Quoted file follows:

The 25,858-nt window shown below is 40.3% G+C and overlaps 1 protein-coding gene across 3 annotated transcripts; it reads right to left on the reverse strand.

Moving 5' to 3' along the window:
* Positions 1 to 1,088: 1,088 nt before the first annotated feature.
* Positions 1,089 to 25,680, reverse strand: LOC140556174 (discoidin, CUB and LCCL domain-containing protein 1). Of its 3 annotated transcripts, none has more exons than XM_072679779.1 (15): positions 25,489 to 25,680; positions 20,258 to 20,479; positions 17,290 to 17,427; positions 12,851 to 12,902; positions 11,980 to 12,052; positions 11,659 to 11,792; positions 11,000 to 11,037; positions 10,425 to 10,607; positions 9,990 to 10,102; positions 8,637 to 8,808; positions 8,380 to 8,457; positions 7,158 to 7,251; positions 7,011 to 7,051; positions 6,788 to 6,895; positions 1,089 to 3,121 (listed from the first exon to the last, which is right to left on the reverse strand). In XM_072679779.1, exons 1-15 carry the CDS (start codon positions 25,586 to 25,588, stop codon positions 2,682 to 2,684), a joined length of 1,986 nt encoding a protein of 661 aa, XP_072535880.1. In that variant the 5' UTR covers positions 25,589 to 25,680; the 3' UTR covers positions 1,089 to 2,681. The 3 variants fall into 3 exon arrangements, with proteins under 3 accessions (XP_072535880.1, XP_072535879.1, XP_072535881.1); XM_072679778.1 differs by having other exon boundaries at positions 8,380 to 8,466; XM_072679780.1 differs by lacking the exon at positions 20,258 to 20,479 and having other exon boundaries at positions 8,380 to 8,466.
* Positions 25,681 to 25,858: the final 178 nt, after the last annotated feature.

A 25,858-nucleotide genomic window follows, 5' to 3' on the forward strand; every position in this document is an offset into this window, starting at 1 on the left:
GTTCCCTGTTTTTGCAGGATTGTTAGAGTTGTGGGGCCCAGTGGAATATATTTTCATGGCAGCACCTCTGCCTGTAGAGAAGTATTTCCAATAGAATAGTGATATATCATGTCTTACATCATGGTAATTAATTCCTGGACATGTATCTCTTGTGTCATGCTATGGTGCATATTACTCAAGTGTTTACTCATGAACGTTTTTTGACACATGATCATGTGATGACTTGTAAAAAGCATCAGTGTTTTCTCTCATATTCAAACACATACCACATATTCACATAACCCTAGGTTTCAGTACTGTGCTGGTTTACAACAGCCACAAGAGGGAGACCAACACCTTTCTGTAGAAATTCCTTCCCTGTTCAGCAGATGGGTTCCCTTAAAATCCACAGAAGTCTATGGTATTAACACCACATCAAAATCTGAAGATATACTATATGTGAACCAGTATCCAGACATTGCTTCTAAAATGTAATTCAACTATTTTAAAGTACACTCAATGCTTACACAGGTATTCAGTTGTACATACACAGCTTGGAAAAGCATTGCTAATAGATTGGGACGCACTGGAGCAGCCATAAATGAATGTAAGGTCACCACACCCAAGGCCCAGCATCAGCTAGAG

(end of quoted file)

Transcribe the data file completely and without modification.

The 25,858-nt window shown below is 40.3% G+C and overlaps 1 protein-coding gene across 3 annotated transcripts; it reads right to left on the reverse strand.

Moving 5' to 3' along the window:
* Positions 1 to 1,088: 1,088 nt before the first annotated feature.
* Positions 1,089 to 25,680, reverse strand: LOC140556174 (discoidin, CUB and LCCL domain-containing protein 1). Of its 3 annotated transcripts, none has more exons than XM_072679779.1 (15): positions 25,489 to 25,680; positions 20,258 to 20,479; positions 17,290 to 17,427; positions 12,851 to 12,902; positions 11,980 to 12,052; positions 11,659 to 11,792; positions 11,000 to 11,037; positions 10,425 to 10,607; positions 9,990 to 10,102; positions 8,637 to 8,808; positions 8,380 to 8,457; positions 7,158 to 7,251; positions 7,011 to 7,051; positions 6,788 to 6,895; positions 1,089 to 3,121 (listed from the first exon to the last, which is right to left on the reverse strand). In XM_072679779.1, exons 1-15 carry the CDS (start codon positions 25,586 to 25,588, stop codon positions 2,682 to 2,684), a joined length of 1,986 nt encoding a protein of 661 aa, XP_072535880.1. In that variant the 5' UTR covers positions 25,589 to 25,680; the 3' UTR covers positions 1,089 to 2,681. The 3 variants fall into 3 exon arrangements, with proteins under 3 accessions (XP_072535880.1, XP_072535879.1, XP_072535881.1); XM_072679778.1 differs by having other exon boundaries at positions 8,380 to 8,466; XM_072679780.1 differs by lacking the exon at positions 20,258 to 20,479 and having other exon boundaries at positions 8,380 to 8,466.
* Positions 25,681 to 25,858: the final 178 nt, after the last annotated feature.

A 25,858-nucleotide genomic window follows, 5' to 3' on the forward strand; every position in this document is an offset into this window, starting at 1 on the left:
GTTCCCTGTTTTTGCAGGATTGTTAGAGTTGTGGGGCCCAGTGGAATATATTTTCATGGCAGCACCTCTGCCTGTAGAGAAGTATTTCCAATAGAATAGTGATATATCATGTCTTACATCATGGTAATTAATTCCTGGACATGTATCTCTTGTGTCATGCTATGGTGCATATTACTCAAGTGTTTACTCATGAACGTTTTTTGACACATGATCATGTGATGACTTGTAAAAAGCATCAGTGTTTTCTCTCATATTCAAACACATACCACATATTCACATAACCCTAGGTTTCAGTACTGTGCTGGTTTACAACAGCCACAAGAGGGAGACCAACACCTTTCTGTAGAAATTCCTTCCCTGTTCAGCAGATGGGTTCCCTTAAAATCCACAGAAGTCTATGGTATTAACACCACATCAAAATCTGAAGATATACTATATGTGAACCAGTATCCAGACATTGCTTCTAAAATGTAATTCAACTATTTTAAAGTACACTCAATGCTTACACAGGTATTCAGTTGTACATACACAGCTTGGAAAAGCATTGCTAATAGATTGGGACGCACTGGAGCAGCCATAAATGAATGTAAGGTCACCACACCCAAGGCCCAGCATCAGCTAGAG